Cowboys-Celtics-ChiSox's Blog


The World Series hasn't even begun yet, and the White Sox have already had the most bizzare off season I can recall in many years. 

First, disgruntled manager Ozzie Guillen was traded to the Florida Marlins. Not only is that quite rare (only the 3rd time in history a manager has been traded for players) but Kenny Williams managed to fleece the Marlins out of two of their top five (or six depending on which scouting report you read) prospects in the process. For a manager I can't see lasting more than 3 years in Florida, but that's another blog. 

As soon as the Ozzie deal was official, the names were dropped and debated. Sandy Alomar Jr. and Davey Martinez were believed to be the front runners to make the lineup cards next year.  Both have strong ties to the organization as ex-players and both are highly regarded baseball men. Martinez, the Rays bench coach, especially is considered ready for the job and expected to do well in it once he gets his shot.

Then the Red Sox parted ways with Terry Francona, seemingly throwing a monkey wrench into the process. Francona also has strong ties to the White Sox having gotten his start as a coach and then manager in the teams minor league system. Tito also has the resume' that would bring the fans out. How can you argue with a 2 time World Series winning manager?

Most fans would have been quite happy with any of these three men and were expecting one of them to be named the new skipper any day now as Kenny had stated he planned to have someone hired before the World Series. It was expected the only hold up might be contract negotiations, especially if Francona was the choice, or waiting until his season was finished if it were Martinez.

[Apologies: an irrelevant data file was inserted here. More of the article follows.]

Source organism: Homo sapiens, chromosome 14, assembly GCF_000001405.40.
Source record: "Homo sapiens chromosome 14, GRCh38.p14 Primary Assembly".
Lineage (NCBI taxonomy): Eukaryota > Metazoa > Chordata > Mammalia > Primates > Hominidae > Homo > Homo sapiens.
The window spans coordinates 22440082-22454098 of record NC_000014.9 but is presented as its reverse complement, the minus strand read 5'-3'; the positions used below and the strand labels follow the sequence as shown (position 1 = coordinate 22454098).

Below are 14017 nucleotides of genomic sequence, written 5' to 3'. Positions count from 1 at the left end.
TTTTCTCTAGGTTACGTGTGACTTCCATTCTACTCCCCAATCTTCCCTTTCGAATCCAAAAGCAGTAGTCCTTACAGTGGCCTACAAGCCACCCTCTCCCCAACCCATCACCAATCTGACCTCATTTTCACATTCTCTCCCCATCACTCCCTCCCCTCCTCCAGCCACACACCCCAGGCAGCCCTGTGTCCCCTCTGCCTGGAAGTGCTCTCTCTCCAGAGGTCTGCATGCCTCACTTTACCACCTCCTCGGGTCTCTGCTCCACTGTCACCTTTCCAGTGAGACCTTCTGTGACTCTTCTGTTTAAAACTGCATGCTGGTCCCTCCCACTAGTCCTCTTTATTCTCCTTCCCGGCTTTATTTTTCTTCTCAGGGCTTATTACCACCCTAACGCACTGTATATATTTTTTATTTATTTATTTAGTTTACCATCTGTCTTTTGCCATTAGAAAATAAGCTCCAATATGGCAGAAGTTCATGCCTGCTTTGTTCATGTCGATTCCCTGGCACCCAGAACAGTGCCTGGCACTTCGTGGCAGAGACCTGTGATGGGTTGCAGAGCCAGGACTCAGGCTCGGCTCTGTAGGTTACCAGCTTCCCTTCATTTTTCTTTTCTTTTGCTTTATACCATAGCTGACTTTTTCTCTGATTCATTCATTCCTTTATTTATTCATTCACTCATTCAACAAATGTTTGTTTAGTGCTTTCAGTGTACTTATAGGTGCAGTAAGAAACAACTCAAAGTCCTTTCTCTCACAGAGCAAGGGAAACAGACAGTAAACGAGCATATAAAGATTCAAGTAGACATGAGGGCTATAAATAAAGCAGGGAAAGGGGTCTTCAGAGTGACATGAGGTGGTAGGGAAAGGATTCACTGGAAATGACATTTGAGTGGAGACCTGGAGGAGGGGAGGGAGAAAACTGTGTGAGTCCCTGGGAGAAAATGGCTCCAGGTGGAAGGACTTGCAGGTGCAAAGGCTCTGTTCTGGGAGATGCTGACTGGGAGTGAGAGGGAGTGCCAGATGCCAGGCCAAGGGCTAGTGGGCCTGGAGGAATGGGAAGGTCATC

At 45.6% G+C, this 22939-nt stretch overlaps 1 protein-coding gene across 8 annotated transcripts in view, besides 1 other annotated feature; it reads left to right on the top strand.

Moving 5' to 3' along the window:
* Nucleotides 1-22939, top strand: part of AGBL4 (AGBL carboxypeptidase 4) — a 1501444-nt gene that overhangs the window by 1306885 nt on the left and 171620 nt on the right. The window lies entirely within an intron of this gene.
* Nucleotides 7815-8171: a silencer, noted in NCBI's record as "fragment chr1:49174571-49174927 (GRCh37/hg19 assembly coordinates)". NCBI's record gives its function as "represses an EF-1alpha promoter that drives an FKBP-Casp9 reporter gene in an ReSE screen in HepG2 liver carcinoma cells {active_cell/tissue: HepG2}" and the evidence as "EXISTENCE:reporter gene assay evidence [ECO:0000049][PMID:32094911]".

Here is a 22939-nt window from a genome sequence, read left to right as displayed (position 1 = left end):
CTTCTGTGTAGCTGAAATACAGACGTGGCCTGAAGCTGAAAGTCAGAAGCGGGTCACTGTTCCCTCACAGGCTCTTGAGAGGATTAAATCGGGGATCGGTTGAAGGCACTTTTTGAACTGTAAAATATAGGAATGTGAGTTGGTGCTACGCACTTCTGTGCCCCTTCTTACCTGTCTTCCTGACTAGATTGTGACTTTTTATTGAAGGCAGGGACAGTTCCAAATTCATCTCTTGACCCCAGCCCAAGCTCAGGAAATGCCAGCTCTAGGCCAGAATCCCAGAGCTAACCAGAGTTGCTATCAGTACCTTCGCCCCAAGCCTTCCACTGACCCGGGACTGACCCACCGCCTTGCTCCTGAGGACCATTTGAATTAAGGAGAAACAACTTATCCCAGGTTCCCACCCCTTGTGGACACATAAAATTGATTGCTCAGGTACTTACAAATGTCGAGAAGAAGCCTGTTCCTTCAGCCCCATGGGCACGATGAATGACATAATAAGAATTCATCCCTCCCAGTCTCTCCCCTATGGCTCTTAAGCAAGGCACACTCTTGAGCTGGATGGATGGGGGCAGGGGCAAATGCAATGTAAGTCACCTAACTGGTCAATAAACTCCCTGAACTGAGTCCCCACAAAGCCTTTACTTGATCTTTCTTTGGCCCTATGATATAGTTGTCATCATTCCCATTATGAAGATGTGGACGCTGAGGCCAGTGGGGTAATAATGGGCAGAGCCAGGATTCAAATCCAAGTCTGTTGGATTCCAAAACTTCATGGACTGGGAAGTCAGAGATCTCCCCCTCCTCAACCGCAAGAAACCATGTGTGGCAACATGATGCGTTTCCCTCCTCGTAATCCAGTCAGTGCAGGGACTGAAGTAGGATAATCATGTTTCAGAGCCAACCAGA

So today...the anticipation, the predictions, the hopes, the dreams were all answered when Kenny Williams announced the next field general of the Chicago White Sox would be...

Robin Ventura

Huh? That one came out of left field, to be sure. Robin fits the Reinsdorf mold of hiring ex-White Sox players to run the team on the field. But so did Alomar and Martinez. And they both are much more experienced with seemingly better resumes. Kenny could have named Scott Fletcher or Jermaine Dye and I wouldn't have been any more surprised than I am with Ventura.

Robin is best known outside of White Sox nation as the kid who charged Nolan Ryan only to be thoroughly embarassed when the old man proceeded to kick his ass. White Sox fans will remember him as the best Third Baseman in the teams history, and maybe his penchant for hitting home runs with the bases loaded (Robins 18 grand slams ranks him 5th all time). College fans, particularly Oklahoma St. fans, may remember him from his still Division I record 58 game hitting streak, the College baseball Hall of Famer was voted as the #3 College player in history after Bob Horner and Pete Incaviglia by Baseball America. 

But manager? 

As a fan of the White Sox, you eventually learn to not let much shock you. The head scratching moves seemingly never end. But this one came as more than a minor surprise with such other options available.